Flu and respiratory illnesses are costing South African companies R2,7-billion a year, said the absenteeism statistics company CAM Solutions on Tuesday. Spokesperson Johnny Johnson said absenteeism due to flu and respiratory illnesses was having a considerable impact at the workplace. He said the direct cost was considerable, bearing in mind that employers would still have additional costs such as paying for replacement workers.
GENEVA, Nov. 8 -- Data presented on Tuesday at an international conference on bird flu indicate that drug manufacturers could produce enough influenza vaccine starting sometime in 2008 to protect between a quarter and half the world's population over the course of a year, should a new and dangerous strain of flu virus emerge.
This flu season there's additional reason to make your little ones wash their hands and keep their noses off their sleeves. A new study in the American Journal of Epidemiology suggests that 3- and 4-year-olds drive flu epidemics -- and that flu symptoms in kids under 5, more than any other age group, are correlated with flu-related deaths in the general population.
Don't worry, it's not too late to get vaccinated against the flu virus.
Dan Wilson remembers being a frightened 5-year-old, hearing grown-ups talking about tests as he lay on a daybed in the screened porch of his central Wisconsin home in 1955.
Experts fear human-to-human mutation could cause pandemic
The success of HAART at reducing illness and death causes by AIDS-defining opportunistic infections is well documented. Now, a study conducted in the USA suggests that effective anti-HIV therapy has also reduced the number of hospitalisations and deaths in HIV-positive people caused by annual influenza epidemics. Writing in the November 1st edition of the Journal of Acquired Immune Deficiency Syndromes American investigators describe a retrospective study which looked at rates of hospitalisation and death caused by pneumonia, influenza, respiratory problems and heart failure amongst HIV-positive individuals aged 15 - 50 receiving Medicaid during the influenza season (November - January) between 1995 and 1999. The patients included in the study contributed 7,368 person-years of follow-up. As expected, the proportion of individuals receiving HAART increased significantly from 0.1% in 1995- 96, to 52% in 1998-99. This was accompanied by a significant overall drop in hospitalisations from 45% in 1995-96 to 26% in 1998-99. When the investigators looked specifically at cardiopulmonary hospitalisations and deaths they found 313 instances of hospitalisation per 1,000 patient years and 220 deaths per 1,000 patient years pre-HAART in 1995. Hospitalisation rates fell by 48% the year after with the introduction of HAART falling by a further 5% per year with hospitalisation rates in 1998-99 135 per 1000 patient years with an all cause mortality rate of 50 per 1000 patient years. Before the availability of HAART, the investigators estimated that 48 hospitalisations per 1,000 were due to influenza. This fell to five per 1,000 after the introduction of HAART, similar to that seen in other high-risk populations, and the investigators could find no deaths in the HAART era where influenza was the probable cause. However, the investigators caution that HIV-positive patients, even if they are receiving successful treatment with HAART, should be considered for annual influenza vaccinations. They highlighted studies showing that the use of influenza vaccine does not have a sustained adverse effect on viral load or disease progression, and that the use of influenza vaccine was able to reduce by 65% the incidence of influenza amongst HIV-positive individuals in a residential facility. (Source:aidsmap 10 November 2003). http://www.aidsmap.com/news/newsdisplay2.asp?newsId=2406 Link: http://www.aidsmap.com/publications/factsheets/fs01.htm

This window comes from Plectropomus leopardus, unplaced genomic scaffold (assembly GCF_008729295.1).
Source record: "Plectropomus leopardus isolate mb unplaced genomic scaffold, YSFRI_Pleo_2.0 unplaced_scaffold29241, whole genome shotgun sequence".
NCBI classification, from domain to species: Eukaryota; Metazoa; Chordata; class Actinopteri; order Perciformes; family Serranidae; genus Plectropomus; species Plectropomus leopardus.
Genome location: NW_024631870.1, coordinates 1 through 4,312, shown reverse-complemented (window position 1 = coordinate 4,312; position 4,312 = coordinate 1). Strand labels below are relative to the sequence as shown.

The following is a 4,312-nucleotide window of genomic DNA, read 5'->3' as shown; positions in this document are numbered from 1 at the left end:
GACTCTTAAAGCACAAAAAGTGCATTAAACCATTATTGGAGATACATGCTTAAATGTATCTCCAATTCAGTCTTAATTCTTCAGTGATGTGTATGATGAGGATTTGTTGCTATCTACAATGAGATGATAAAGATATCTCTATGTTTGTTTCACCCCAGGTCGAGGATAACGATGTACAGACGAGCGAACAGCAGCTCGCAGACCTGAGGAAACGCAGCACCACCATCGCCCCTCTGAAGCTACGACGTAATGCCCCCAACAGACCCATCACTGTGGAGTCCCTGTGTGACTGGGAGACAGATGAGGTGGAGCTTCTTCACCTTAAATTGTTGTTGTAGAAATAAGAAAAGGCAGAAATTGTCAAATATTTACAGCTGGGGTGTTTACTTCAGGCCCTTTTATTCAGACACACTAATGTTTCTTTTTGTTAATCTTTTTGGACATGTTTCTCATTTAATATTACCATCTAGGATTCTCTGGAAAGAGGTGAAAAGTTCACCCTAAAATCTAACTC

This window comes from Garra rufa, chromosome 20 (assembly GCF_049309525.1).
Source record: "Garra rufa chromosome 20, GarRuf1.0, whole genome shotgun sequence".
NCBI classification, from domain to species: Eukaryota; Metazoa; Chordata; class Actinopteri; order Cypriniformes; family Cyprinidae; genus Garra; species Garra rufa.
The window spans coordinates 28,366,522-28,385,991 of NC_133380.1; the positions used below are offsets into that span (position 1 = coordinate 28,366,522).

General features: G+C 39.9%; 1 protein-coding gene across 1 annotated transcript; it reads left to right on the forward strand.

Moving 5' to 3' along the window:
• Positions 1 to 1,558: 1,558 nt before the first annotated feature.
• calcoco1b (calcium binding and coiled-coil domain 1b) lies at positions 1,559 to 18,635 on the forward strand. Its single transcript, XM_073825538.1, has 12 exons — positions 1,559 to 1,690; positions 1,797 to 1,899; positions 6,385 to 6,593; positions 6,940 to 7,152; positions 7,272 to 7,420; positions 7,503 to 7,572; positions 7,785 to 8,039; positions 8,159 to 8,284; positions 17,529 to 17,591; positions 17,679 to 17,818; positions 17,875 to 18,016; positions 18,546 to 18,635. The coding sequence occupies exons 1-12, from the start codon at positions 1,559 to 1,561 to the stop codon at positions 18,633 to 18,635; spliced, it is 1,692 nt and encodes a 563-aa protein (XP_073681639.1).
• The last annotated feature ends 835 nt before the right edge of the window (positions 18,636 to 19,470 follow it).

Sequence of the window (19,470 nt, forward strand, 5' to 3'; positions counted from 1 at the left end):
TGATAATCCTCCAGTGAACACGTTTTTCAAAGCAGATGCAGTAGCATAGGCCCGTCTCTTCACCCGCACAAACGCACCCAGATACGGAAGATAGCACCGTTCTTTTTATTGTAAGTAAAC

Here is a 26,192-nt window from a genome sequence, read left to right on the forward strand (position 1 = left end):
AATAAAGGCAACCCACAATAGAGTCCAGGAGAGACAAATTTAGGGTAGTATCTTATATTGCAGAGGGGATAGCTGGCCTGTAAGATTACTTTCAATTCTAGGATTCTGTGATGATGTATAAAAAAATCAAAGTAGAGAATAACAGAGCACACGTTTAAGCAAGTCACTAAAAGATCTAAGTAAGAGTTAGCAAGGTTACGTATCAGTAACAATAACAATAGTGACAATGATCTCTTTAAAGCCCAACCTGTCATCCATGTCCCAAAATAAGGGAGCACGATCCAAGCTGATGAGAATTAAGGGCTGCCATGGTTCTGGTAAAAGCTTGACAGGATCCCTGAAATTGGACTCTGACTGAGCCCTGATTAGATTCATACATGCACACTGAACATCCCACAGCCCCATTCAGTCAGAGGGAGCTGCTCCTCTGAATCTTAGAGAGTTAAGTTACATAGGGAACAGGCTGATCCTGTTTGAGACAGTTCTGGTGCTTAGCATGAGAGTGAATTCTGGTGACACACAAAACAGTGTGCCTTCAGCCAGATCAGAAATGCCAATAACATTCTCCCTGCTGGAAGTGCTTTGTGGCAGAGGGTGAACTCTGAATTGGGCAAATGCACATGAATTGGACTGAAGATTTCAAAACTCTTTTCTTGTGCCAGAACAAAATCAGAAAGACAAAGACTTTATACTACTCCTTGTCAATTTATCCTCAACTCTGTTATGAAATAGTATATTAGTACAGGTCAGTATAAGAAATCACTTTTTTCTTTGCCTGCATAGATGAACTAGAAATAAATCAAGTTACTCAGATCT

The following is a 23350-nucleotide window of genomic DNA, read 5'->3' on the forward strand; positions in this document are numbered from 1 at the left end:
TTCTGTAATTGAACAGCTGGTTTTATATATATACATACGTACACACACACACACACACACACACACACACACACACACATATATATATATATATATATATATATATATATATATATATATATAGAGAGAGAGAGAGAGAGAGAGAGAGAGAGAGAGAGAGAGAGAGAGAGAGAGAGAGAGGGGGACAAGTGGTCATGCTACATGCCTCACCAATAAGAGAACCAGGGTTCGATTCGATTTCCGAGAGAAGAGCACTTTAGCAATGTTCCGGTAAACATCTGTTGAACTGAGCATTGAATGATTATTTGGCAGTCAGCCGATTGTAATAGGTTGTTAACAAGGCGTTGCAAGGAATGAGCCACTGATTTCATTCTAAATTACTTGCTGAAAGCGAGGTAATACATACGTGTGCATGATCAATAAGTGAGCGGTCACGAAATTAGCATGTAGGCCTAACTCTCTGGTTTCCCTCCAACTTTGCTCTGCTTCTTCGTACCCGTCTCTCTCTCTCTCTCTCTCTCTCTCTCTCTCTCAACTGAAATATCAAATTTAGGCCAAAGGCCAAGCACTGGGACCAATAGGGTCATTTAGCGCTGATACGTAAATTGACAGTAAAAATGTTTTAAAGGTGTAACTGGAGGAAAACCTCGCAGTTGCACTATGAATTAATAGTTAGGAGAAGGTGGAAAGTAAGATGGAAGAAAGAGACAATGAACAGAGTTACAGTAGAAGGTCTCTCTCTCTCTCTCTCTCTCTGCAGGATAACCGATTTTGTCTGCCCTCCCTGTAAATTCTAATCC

South Africa's first human vaccine safety trials have entered a critical stage of development, which, if all goes according to plan, will see participants receiving the initial dose before June. Dr Tim Tucker, director of the South African AIDS Vaccine Initiative, has confirmed that the final stages of implementation are under way, with top-level discussions in progress. According to human rights lawyer Anne Strode of the University of Natal's department of law in Pietermaritzburg, one of the main areas of concern being discussed this week by the country's top scientists and the Department of Health was the question of treatment for participants if they become HIV-positive during the trial period. She outlined some of the ethics that needed to be fully understood by participants and researchers. There was also a need for external structures where participants could discuss problems and concerns arising from the trials, she added. Among the major aims of the ethics process was to ensure that participants knew the methods used for the research, how many blood tests or clinic visits might be required, potential risks, expected benefits, the right to withdraw, and confidentiality. One of the thorny ethical issues facing researchers was the gaining of informed consent from people in rural areas where cultural dynamics came into play. Often in these cases, individual consent does not exist, Strode added. A wife cannot consent to participate in a trial without the approval of her husband or community leaders. These are ethical considerations that still need work. (Source: Liz Clarke: The Star, 26 February 2003)
The Ministry of Health has announced that the Institut Pasteur, Madagascar has isolated influenza A (H3N2) viruses from 2 out of 39 samples taken from cases in Fianarantso a province, an area where outbreaks of an influenza-like illness have been reported. A total of 5 117 cases including 374 deaths (case-fatality rate of 7.3%) in 5 out of 13 districts in the country. (WHO: Communicable Disease Surveillance and Response, 7-13 August 2002)